How do passive infrared sensors work?

Infrared sensors are a staple component of many programming projects. Builders utilize them for everything from remote controls to home security. Understanding how an IR sensor works enables engineers and hobbyists to use them to their full potential.

Types of infrared sensors and their features

Infrared Radiation (IR) refers to wavelengths on the electromagnetic spectrum. These waves are longer than visible red light, making them invisible to humans. Infrared radiation begins at around 700 nanometers and continues up to wavelengths of approximately one millimeter. Fortunately, these invisible objects emit thermal radiation as a heat signature, so we can use thermal detection equipment to observe these wavelengths.

IR sensors come in two basic formats: active and passive. An active sensor can emit infrared radiation as well as receive it, while a passive sensor only receives radiation. Passive IR sensors form the basis of motion-based controllers due to their:

- Simplistic circuitry

- Low power consumption

- Features that can be easily applied across devices

PIR sensor functionality

At their most basic level, passive IR (PIR) sensors operate similarly to dial-display thermometers. In a thermometer, the needle connects to a strip made of two different metals with different expansion rates. The needle moves in accordance with the expansion differential between the two metals.

Similarly, PIR sensors are made up of two side-by-side slots. The slots are made of a crystalline material, and together they form the face of the sensor. Each half allows the electromagnetic radiation to enter onto an IR-sensitive material. Here’s an overview of how passive infrared sensors function:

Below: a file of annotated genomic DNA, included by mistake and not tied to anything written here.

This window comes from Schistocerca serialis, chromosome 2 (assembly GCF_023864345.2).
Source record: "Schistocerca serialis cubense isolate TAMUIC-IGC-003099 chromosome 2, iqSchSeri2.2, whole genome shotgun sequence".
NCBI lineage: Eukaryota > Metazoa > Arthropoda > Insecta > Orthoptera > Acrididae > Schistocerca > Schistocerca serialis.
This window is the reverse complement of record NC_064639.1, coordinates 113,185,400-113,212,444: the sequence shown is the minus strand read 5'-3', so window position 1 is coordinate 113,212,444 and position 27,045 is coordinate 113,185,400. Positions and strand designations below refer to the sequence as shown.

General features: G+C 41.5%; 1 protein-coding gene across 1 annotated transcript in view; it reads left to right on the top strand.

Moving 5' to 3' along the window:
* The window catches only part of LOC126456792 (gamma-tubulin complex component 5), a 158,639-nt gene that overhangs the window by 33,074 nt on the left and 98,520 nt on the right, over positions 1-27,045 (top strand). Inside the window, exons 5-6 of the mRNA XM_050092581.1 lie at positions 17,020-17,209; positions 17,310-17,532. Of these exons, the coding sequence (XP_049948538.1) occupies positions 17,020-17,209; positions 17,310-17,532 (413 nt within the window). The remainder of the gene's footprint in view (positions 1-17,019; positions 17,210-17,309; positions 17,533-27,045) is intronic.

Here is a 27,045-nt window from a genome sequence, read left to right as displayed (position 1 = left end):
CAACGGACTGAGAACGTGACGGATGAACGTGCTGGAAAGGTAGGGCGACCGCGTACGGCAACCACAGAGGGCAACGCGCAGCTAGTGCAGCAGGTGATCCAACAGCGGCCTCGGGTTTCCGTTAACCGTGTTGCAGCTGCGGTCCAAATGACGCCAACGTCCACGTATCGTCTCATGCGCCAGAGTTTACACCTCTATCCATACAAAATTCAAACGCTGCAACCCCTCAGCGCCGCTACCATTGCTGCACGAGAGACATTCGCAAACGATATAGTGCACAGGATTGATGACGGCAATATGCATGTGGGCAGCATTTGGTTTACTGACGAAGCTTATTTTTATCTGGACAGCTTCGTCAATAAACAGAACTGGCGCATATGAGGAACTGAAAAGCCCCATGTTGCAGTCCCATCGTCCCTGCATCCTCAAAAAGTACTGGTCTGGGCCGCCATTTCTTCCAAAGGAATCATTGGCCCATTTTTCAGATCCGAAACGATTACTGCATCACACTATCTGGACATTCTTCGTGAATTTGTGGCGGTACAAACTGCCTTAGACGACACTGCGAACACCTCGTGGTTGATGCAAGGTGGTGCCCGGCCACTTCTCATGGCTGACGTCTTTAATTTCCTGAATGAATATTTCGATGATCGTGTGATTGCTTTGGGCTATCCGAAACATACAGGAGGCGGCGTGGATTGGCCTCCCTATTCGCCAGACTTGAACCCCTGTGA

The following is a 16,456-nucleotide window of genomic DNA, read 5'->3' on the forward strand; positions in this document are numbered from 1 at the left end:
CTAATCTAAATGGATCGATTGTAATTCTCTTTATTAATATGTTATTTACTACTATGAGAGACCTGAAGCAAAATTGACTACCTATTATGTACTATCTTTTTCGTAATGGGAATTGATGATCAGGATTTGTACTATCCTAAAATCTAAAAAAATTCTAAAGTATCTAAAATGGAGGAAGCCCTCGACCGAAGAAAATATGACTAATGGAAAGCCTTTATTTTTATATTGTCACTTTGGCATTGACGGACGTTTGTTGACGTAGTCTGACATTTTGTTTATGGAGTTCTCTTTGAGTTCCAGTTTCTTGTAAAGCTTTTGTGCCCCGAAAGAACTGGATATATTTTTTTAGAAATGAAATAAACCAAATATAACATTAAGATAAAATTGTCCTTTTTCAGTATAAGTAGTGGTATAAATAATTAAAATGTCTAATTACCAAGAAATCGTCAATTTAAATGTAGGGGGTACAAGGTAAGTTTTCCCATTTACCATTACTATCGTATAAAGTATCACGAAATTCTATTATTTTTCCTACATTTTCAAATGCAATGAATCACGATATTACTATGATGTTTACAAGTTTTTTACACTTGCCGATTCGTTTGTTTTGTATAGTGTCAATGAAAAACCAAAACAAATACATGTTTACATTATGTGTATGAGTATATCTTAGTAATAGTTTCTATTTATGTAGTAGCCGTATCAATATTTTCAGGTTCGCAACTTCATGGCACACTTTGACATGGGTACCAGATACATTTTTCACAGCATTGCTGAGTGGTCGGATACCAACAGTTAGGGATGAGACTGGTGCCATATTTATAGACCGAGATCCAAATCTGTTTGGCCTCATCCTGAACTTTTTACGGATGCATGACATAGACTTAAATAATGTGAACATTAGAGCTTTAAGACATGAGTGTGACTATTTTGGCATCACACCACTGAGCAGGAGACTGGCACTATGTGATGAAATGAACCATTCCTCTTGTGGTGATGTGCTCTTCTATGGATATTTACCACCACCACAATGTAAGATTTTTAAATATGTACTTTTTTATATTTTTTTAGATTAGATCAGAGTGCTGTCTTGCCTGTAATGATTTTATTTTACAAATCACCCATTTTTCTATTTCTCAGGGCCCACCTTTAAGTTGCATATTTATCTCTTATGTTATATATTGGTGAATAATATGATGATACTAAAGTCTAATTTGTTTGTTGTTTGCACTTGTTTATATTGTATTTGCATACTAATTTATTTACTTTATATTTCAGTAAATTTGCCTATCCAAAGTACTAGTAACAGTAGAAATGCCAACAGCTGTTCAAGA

1. The sensor activates when it detects a differential in the IR radiation perceived between the two different pieces. This construction is especially useful for detecting motion, since anything that moves on the plane containing the two slots (such as a person walking) will necessarily register first on one piece, then both, then the second.

2. The sensor registers these changes. If they are large enough, the sensor activates an output signal to drive whatever response the user has intended. This response can be anything from activating another circuit to outputting temperature data.

3. The sensor may convert the change in IR data to an electrical pulse. The pulse will output an analog signal proportional to the change.

4. Fresnel lenses focus the infrared radiation onto the sensor slots. They either focus directly or use parabolic mirrors that focus the infrared radiation in reflection.

Of course, users must apply IR sensors in appropriate scenarios to be useful. For instance, since these sensors register both changes in their environment and heat signals that break the “expected” temperature, you should install them in environments with stable average temperatures.

If you install an IR sensor with an HVAC system in its field of view, you may not get an adequate reading. Similarly, when installing PIR sensors, be careful to set the threshold for the differential carefully. If not, you may end up activating the sensor needlessly (if it is too sensitive) or failing to activate when you’d like (if it requires too great a differential).

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PIR sensor uses

Because of their low power consumption, PIR sensors are a natural fit for motion-sensitive applications. And since they operate on wavelengths outside the visible spectrum of light, these sensors can pick up readings equally well regardless of ambient lighting conditions. This makes them ideal for:

- Security applications, either at home or for business

- Motion-sensitive light switches

- Motion-sensitive thermostats

You can also set up your PIR motion sensors to adjust to gradually changing temperatures, though it will still activate in response to sudden temperature changes. This mode helps the sensors respond accordingly in environments that experience temperature change throughout the day.



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